The doctrine of res judicata contains the rule of conclusiveness of the judgment which is based partly on the maxim of Roman jurisprudence “interest reipublicae ut sit finis litium” (concerns the State that there be an end to law suits) and partly on the maxim “nemo debet bis vexari pro uno et eadem causa” (no man should be vexed twice over for the same cause). The essence of that doctrine has also been advocating for allowing the defendant to make counter-claim.

US & UK Provisions for Counterclaim:

Under the United States’ Federal Rules of Civil Procedure, counterclaims can arise on various occasions in federal Courts, including e.g.: an attempt by the defendant to offset or reduce the amount/implications of the plaintiff’s claim; a different claim by the defendant against the plaintiff; a claim by an impleaded third-party defendant against the original defendant acting as a third-party plaintiff; and a claim by any party against another party who has made a cross-claim against him.[5]

Under the Civil Procedure Rules of United Kingdom, a Part 20 claim means any claim other than a claim by a claimant against a defendant. This includes: A counterclaim by a defendant against the claimant or against the claimant and another party; and a claim by a defendant against any person (whether a party or not) for contribution or indemnity.

Indian express provisions for Counter-claim:

Courts in India have been treating counter-claim as a plaint in a cross suit. As already said, India has its Code amended in 1976 by introducing provisions relating to counter-claim (Rules 6A to 6G) in Order VIII[6]. Out of the newly enacted rules, Rule 6A enables a defendant to set up a counter-claim against the plaintiff’s claim. This right or claim in respect of a cause of action may accrue to the defendant either before or after filing of the suit, and irrespective of whether such counter-claim is in the nature of a claim for damages or not. It further states that a counter-claim shall have the same effect as a cross-suit to enable the Court to pronounce a final judgment in the same suit. Sub-rule (3) says that plaintiff will be at liberty to file a written statement in answer to the counter-claim. Rule 6C enables the plaintiff, in certain circumstances, to seek orders of Court so that without tacking on the counter-claim with the plaint, the Court would treat it as a suit. Rule 6-D says that in cases where defendant sets up a counter-claim, even if the plaintiff’s suit is stayed, discontinued, or dismissed, the counter-claim may nevertheless be proceeded with. Rule 6-E as like Rule 10 says that if the plaintiff fails to file a reply to the counter-claim, the Court may pronounce judgment solely on counter-claim. Rule 6-G says that in respect of the statement to be filed by plaintiff, provisions of Order 8 of the Code will apply.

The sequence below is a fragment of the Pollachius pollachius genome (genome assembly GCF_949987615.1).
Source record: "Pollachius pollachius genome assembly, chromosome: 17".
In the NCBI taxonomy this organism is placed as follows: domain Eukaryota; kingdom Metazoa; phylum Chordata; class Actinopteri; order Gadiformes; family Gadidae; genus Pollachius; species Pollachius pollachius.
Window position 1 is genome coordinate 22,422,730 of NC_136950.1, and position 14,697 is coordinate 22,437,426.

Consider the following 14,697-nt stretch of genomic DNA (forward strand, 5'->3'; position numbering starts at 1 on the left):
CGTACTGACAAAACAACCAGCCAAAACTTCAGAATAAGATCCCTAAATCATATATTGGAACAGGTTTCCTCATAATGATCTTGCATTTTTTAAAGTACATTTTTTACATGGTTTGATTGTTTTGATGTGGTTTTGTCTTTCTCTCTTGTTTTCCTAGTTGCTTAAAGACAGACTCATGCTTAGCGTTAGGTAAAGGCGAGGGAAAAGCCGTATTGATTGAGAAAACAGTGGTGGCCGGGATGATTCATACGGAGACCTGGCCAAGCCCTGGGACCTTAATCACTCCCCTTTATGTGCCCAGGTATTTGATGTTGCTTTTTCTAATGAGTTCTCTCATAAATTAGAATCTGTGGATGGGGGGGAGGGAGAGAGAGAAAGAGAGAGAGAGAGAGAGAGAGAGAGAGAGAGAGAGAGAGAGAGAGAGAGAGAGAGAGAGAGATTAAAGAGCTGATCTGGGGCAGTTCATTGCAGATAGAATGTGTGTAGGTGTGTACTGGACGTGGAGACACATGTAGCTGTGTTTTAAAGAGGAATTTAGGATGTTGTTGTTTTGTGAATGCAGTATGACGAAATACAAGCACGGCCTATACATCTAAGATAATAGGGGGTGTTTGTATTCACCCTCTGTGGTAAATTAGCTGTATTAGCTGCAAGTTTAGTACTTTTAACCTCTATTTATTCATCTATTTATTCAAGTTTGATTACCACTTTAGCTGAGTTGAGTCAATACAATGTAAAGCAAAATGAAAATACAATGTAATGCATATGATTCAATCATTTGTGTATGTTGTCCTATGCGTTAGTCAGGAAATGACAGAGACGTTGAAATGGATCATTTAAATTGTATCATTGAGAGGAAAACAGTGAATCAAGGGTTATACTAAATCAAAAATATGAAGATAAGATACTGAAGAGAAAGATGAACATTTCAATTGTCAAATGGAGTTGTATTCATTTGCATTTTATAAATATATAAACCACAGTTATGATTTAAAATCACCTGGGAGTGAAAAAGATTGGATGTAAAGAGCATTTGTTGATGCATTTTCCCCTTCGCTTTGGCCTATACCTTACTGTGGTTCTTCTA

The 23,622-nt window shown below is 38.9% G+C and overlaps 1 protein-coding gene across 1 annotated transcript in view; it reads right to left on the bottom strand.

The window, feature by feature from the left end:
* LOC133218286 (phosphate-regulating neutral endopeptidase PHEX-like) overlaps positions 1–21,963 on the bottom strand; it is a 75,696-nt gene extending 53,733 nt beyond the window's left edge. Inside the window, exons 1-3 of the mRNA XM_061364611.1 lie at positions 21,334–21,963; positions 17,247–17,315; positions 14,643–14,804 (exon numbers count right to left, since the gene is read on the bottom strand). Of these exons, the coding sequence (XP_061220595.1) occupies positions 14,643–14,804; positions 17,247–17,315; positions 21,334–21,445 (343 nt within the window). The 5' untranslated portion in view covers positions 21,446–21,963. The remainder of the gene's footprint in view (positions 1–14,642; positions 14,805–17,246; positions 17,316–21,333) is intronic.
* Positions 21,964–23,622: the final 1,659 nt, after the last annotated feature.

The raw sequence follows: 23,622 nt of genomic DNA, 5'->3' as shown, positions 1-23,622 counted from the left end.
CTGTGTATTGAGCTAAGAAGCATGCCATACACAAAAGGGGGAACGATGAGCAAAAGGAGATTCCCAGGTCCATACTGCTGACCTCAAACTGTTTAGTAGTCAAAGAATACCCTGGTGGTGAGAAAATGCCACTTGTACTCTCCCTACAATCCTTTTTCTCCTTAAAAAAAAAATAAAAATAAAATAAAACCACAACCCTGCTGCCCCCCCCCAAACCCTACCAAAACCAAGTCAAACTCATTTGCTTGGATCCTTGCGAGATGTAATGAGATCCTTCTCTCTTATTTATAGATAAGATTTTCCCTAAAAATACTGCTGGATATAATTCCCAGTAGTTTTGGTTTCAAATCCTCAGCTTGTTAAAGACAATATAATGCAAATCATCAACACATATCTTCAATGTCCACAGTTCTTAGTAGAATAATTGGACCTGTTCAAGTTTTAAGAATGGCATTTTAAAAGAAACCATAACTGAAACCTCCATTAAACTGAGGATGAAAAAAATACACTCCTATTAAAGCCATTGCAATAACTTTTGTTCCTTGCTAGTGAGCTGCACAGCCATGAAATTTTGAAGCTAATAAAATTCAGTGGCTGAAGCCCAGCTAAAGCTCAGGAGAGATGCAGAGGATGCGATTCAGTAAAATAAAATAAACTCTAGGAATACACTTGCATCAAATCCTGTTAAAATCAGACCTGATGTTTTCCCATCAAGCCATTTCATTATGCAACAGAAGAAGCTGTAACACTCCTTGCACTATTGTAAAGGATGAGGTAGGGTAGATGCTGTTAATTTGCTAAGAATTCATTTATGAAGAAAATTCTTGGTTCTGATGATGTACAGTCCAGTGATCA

Accordingly, in rule 19 of Order XX of the First Schedule to the Code, in sub-rules (1) and (2), after the word “set-off” wherever it occurs, the words “or counter-claim” have been inserted. This is relating to drawing up decree when counter-claim is allowed. This amendment in rule 19 of Order XX is consequential to the amendment made in Order VIII.

Looking to the scheme of Order VIII as amended by Act No. 104 of 1976, Supreme Court of India in the case of Ramesh Chand Ardawatiya vs Anil Panjwani[7] held, “we are of the opinion, that there are three modes of pleading or setting up a counter-claim in a civil suit. Firstly, the written statement filed under Rule 1 may itself contain a counter-claim which in the light of Rule 1 read with Rule 6-A would be a counter-claim against the claim of the plaintiff preferred in exercise of legal right conferred by Rule 6-A. Secondly, a counter-claim may be preferred by way of amendment incorporated subject to the leave of the Court in a written statement already filed. Thirdly, a counter-claim may be filed by way of a subsequent pleading under Rule 9. In the latter two cases the counter-claim though referable to Rule 6-A cannot be brought on record as of right but shall be governed by the discretion vesting in the Court, either under Order VI Rule 17 of the CPC if sought to be introduced by way of amendment, or, subject to exercise of discretion conferred on the Court under Order VIII Rule 9 of the CPC if sought to be placed on record by way of subsequent pleading.”